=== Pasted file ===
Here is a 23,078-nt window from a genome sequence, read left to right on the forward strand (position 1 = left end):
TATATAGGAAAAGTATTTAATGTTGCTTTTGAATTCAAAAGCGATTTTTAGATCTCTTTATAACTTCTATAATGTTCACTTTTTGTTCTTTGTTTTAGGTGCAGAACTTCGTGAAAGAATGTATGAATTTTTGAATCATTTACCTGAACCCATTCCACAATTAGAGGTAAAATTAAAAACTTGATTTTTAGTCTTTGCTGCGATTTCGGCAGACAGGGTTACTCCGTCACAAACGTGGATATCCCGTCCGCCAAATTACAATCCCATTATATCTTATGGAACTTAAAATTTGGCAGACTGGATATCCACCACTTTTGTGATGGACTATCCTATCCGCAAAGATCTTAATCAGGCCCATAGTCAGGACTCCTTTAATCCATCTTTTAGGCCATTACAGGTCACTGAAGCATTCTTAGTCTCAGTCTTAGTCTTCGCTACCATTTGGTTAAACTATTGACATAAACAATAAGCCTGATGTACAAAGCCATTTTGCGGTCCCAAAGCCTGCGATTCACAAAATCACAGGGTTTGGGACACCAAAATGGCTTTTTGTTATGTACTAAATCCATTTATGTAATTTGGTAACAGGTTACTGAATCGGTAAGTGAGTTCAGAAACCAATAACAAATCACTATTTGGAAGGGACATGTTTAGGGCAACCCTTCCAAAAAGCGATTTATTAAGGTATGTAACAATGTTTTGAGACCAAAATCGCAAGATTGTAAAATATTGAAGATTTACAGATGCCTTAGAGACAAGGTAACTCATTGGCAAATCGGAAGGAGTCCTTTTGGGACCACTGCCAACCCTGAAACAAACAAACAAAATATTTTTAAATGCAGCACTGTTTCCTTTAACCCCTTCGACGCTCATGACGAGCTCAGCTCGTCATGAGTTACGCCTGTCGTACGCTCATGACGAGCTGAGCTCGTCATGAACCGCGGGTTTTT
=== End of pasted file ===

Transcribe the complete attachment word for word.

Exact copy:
Here is a 23,078-nt window from a genome sequence, read left to right on the forward strand (position 1 = left end):
TATATAGGAAAAGTATTTAATGTTGCTTTTGAATTCAAAAGCGATTTTTAGATCTCTTTATAACTTCTATAATGTTCACTTTTTGTTCTTTGTTTTAGGTGCAGAACTTCGTGAAAGAATGTATGAATTTTTGAATCATTTACCTGAACCCATTCCACAATTAGAGGTAAAATTAAAAACTTGATTTTTAGTCTTTGCTGCGATTTCGGCAGACAGGGTTACTCCGTCACAAACGTGGATATCCCGTCCGCCAAATTACAATCCCATTATATCTTATGGAACTTAAAATTTGGCAGACTGGATATCCACCACTTTTGTGATGGACTATCCTATCCGCAAAGATCTTAATCAGGCCCATAGTCAGGACTCCTTTAATCCATCTTTTAGGCCATTACAGGTCACTGAAGCATTCTTAGTCTCAGTCTTAGTCTTCGCTACCATTTGGTTAAACTATTGACATAAACAATAAGCCTGATGTACAAAGCCATTTTGCGGTCCCAAAGCCTGCGATTCACAAAATCACAGGGTTTGGGACACCAAAATGGCTTTTTGTTATGTACTAAATCCATTTATGTAATTTGGTAACAGGTTACTGAATCGGTAAGTGAGTTCAGAAACCAATAACAAATCACTATTTGGAAGGGACATGTTTAGGGCAACCCTTCCAAAAAGCGATTTATTAAGGTATGTAACAATGTTTTGAGACCAAAATCGCAAGATTGTAAAATATTGAAGATTTACAGATGCCTTAGAGACAAGGTAACTCATTGGCAAATCGGAAGGAGTCCTTTTGGGACCACTGCCAACCCTGAAACAAACAAACAAAATATTTTTAAATGCAGCACTGTTTCCTTTAACCCCTTCGACGCTCATGACGAGCTCAGCTCGTCATGAGTTACGCCTGTCGTACGCTCATGACGAGCTGAGCTCGTCATGAACCGCGGGTTTTT